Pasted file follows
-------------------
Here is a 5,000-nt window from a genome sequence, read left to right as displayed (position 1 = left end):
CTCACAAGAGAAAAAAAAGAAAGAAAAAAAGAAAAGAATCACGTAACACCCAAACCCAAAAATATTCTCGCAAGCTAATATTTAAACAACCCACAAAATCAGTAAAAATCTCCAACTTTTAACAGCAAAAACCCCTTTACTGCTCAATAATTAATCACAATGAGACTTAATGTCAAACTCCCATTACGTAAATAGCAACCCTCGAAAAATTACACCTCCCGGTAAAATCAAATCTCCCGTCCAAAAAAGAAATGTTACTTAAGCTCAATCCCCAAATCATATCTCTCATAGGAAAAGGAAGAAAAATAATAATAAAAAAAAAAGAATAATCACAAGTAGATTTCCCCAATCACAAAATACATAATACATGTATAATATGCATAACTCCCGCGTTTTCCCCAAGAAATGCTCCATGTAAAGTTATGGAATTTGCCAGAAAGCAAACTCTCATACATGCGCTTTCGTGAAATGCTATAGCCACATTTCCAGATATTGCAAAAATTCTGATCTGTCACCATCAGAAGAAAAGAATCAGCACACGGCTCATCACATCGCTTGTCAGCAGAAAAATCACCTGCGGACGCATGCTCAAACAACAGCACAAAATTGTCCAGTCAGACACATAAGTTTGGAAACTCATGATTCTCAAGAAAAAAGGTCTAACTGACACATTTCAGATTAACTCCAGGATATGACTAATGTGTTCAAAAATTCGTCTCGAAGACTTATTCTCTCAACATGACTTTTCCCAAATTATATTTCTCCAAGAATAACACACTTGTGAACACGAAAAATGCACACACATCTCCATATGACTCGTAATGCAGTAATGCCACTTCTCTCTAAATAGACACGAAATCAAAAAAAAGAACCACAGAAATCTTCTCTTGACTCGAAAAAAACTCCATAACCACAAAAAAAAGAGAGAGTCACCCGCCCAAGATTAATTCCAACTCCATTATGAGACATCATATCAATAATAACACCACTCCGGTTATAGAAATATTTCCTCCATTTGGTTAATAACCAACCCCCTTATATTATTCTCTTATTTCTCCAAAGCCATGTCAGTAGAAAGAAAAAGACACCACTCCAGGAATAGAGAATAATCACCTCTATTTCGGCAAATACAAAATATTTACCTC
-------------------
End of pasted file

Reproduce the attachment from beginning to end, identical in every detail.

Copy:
Here is a 5,000-nt window from a genome sequence, read left to right as displayed (position 1 = left end):
CTCACAAGAGAAAAAAAAGAAAGAAAAAAAGAAAAGAATCACGTAACACCCAAACCCAAAAATATTCTCGCAAGCTAATATTTAAACAACCCACAAAATCAGTAAAAATCTCCAACTTTTAACAGCAAAAACCCCTTTACTGCTCAATAATTAATCACAATGAGACTTAATGTCAAACTCCCATTACGTAAATAGCAACCCTCGAAAAATTACACCTCCCGGTAAAATCAAATCTCCCGTCCAAAAAAGAAATGTTACTTAAGCTCAATCCCCAAATCATATCTCTCATAGGAAAAGGAAGAAAAATAATAATAAAAAAAAAAGAATAATCACAAGTAGATTTCCCCAATCACAAAATACATAATACATGTATAATATGCATAACTCCCGCGTTTTCCCCAAGAAATGCTCCATGTAAAGTTATGGAATTTGCCAGAAAGCAAACTCTCATACATGCGCTTTCGTGAAATGCTATAGCCACATTTCCAGATATTGCAAAAATTCTGATCTGTCACCATCAGAAGAAAAGAATCAGCACACGGCTCATCACATCGCTTGTCAGCAGAAAAATCACCTGCGGACGCATGCTCAAACAACAGCACAAAATTGTCCAGTCAGACACATAAGTTTGGAAACTCATGATTCTCAAGAAAAAAGGTCTAACTGACACATTTCAGATTAACTCCAGGATATGACTAATGTGTTCAAAAATTCGTCTCGAAGACTTATTCTCTCAACATGACTTTTCCCAAATTATATTTCTCCAAGAATAACACACTTGTGAACACGAAAAATGCACACACATCTCCATATGACTCGTAATGCAGTAATGCCACTTCTCTCTAAATAGACACGAAATCAAAAAAAAGAACCACAGAAATCTTCTCTTGACTCGAAAAAAACTCCATAACCACAAAAAAAAGAGAGAGTCACCCGCCCAAGATTAATTCCAACTCCATTATGAGACATCATATCAATAATAACACCACTCCGGTTATAGAAATATTTCCTCCATTTGGTTAATAACCAACCCCCTTATATTATTCTCTTATTTCTCCAAAGCCATGTCAGTAGAAAGAAAAAGACACCACTCCAGGAATAGAGAATAATCACCTCTATTTCGGCAAATACAAAATATTTACCTC